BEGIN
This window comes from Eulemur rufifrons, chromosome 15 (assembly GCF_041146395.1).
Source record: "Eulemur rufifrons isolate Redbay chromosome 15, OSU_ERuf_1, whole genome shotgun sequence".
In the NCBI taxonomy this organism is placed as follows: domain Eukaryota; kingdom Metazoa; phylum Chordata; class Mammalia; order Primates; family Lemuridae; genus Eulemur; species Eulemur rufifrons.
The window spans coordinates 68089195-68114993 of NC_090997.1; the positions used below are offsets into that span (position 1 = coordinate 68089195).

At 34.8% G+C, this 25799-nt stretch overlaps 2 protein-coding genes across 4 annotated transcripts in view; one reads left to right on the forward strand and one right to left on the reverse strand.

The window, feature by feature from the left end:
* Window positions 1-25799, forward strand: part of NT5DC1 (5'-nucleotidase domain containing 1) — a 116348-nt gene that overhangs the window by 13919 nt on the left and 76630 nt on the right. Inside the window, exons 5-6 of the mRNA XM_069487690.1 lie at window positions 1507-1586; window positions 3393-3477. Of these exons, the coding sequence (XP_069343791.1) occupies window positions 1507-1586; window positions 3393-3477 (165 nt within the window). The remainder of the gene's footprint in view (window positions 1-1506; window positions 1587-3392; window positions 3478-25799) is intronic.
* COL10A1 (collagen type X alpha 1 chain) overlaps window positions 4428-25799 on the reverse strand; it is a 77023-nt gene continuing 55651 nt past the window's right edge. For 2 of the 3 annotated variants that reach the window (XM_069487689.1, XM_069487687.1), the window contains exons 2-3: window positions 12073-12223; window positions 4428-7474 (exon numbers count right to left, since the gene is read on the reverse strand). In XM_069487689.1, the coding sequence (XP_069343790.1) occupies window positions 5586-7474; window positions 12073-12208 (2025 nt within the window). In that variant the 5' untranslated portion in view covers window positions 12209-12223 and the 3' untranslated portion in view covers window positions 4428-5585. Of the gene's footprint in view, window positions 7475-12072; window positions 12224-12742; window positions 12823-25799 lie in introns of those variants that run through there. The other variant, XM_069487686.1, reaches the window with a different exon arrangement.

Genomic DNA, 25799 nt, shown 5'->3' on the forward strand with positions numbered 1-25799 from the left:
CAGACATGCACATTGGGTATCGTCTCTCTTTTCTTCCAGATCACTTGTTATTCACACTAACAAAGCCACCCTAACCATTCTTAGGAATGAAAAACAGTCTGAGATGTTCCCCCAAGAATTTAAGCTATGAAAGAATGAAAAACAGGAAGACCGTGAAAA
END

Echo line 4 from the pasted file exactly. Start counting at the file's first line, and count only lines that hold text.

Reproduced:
The window spans coordinates 68089195-68114993 of NC_090997.1; the positions used below are offsets into that span (position 1 = coordinate 68089195).